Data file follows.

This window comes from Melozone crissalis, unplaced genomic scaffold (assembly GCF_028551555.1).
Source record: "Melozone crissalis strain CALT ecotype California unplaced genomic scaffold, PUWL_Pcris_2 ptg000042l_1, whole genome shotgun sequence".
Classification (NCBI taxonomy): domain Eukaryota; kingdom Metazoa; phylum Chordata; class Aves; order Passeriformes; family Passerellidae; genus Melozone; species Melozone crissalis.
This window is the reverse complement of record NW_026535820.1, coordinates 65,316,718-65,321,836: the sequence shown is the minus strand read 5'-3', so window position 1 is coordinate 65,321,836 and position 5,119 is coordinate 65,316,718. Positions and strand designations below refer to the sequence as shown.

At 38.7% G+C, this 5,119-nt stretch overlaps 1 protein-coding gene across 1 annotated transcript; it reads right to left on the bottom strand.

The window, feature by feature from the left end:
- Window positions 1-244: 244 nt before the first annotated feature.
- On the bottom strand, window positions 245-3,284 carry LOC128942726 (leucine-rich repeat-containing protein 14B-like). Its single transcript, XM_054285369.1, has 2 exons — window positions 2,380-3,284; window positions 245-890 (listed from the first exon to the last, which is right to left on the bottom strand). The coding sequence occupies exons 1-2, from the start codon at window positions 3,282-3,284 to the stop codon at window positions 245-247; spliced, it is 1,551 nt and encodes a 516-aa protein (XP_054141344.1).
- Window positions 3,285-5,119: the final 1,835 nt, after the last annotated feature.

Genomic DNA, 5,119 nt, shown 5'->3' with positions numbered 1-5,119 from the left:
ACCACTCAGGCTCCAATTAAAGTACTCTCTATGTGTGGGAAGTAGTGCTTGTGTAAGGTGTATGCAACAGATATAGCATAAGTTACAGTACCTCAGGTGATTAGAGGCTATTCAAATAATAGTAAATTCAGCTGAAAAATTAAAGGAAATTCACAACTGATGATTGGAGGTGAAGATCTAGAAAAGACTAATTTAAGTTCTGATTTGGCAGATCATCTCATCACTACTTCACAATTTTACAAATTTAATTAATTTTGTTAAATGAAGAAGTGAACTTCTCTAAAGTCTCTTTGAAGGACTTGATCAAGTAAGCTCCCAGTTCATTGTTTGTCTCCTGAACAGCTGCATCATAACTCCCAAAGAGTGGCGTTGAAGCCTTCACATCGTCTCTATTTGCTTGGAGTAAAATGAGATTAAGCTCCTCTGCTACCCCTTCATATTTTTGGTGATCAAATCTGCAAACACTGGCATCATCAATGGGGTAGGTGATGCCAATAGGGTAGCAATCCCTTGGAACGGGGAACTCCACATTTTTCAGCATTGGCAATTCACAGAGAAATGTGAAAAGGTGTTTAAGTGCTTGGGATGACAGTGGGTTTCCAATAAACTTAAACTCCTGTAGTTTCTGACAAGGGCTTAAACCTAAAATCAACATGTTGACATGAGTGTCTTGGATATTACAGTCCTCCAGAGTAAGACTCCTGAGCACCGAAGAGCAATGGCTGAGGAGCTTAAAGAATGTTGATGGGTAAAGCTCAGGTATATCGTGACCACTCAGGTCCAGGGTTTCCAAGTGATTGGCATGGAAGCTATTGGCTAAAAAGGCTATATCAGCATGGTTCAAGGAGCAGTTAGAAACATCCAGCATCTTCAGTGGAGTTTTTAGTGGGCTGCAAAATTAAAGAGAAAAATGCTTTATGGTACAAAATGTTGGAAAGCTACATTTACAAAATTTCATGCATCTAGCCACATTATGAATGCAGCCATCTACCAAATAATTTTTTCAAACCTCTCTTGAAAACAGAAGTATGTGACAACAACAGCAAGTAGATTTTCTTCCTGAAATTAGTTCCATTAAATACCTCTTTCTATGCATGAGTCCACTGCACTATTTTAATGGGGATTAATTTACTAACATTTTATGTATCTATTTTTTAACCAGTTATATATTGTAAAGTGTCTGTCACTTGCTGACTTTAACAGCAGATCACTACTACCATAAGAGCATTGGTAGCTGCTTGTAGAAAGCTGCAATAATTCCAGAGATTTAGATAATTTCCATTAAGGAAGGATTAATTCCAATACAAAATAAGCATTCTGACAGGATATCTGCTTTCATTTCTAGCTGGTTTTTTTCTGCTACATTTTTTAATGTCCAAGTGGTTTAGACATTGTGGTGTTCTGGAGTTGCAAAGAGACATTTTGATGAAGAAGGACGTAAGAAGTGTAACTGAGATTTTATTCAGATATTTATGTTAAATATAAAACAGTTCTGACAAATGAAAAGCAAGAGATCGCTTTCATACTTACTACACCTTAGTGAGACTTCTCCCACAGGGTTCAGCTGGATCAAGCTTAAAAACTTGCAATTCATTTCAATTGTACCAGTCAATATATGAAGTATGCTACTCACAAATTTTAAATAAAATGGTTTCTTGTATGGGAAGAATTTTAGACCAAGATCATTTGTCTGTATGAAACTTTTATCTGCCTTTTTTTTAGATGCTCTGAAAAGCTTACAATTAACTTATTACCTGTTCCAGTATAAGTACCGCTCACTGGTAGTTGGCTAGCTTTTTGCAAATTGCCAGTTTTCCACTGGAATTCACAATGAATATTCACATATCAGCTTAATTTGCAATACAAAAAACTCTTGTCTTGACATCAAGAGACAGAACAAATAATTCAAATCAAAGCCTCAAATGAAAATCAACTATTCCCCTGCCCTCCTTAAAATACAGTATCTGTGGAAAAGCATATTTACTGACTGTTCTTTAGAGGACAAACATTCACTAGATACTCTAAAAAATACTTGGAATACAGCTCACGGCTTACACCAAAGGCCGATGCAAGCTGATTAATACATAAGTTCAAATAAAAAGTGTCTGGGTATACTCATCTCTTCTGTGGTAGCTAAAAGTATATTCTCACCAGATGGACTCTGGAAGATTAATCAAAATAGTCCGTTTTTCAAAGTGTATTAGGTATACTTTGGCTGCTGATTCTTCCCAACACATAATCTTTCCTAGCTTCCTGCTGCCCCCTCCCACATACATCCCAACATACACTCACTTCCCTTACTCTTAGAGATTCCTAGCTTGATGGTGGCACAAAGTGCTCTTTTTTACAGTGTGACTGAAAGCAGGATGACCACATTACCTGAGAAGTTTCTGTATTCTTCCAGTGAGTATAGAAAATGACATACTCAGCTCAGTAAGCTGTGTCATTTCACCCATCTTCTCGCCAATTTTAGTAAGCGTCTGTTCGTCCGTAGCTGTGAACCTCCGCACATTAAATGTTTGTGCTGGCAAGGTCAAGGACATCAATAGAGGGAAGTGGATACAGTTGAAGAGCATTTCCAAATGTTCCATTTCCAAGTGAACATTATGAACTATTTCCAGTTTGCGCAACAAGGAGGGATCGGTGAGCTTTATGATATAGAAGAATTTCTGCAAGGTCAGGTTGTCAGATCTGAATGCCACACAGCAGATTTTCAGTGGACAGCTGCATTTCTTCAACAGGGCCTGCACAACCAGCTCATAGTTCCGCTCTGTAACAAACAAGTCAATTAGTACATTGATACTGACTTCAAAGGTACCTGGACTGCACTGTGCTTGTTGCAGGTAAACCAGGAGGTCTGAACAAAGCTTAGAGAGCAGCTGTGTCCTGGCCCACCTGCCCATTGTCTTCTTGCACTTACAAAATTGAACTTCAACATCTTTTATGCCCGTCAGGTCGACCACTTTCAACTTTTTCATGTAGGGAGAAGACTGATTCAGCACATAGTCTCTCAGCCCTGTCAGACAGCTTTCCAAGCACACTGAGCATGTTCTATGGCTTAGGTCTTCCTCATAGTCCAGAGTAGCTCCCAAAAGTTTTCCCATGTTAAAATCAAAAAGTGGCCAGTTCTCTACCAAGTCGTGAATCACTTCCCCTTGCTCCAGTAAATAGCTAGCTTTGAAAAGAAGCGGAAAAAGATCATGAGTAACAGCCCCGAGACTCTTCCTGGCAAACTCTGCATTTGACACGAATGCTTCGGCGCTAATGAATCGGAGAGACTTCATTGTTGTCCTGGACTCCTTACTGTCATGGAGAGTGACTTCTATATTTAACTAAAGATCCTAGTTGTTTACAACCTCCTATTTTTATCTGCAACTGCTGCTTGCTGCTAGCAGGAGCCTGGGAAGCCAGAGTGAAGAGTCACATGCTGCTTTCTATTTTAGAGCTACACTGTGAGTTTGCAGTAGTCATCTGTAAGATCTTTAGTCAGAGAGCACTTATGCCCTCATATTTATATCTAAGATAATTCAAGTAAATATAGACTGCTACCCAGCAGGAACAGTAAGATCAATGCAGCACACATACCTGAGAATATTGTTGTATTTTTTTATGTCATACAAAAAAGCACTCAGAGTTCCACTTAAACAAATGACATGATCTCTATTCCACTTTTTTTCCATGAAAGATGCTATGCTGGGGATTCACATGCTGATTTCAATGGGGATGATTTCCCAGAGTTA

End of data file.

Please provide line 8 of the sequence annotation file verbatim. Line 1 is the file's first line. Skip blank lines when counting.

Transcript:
- On the bottom strand, window positions 245-3,284 carry LOC128942726 (leucine-rich repeat-containing protein 14B-like). Its single transcript, XM_054285369.1, has 2 exons — window positions 2,380-3,284; window positions 245-890 (listed from the first exon to the last, which is right to left on the bottom strand). The coding sequence occupies exons 1-2, from the start codon at window positions 3,282-3,284 to the stop codon at window positions 245-247; spliced, it is 1,551 nt and encodes a 516-aa protein (XP_054141344.1).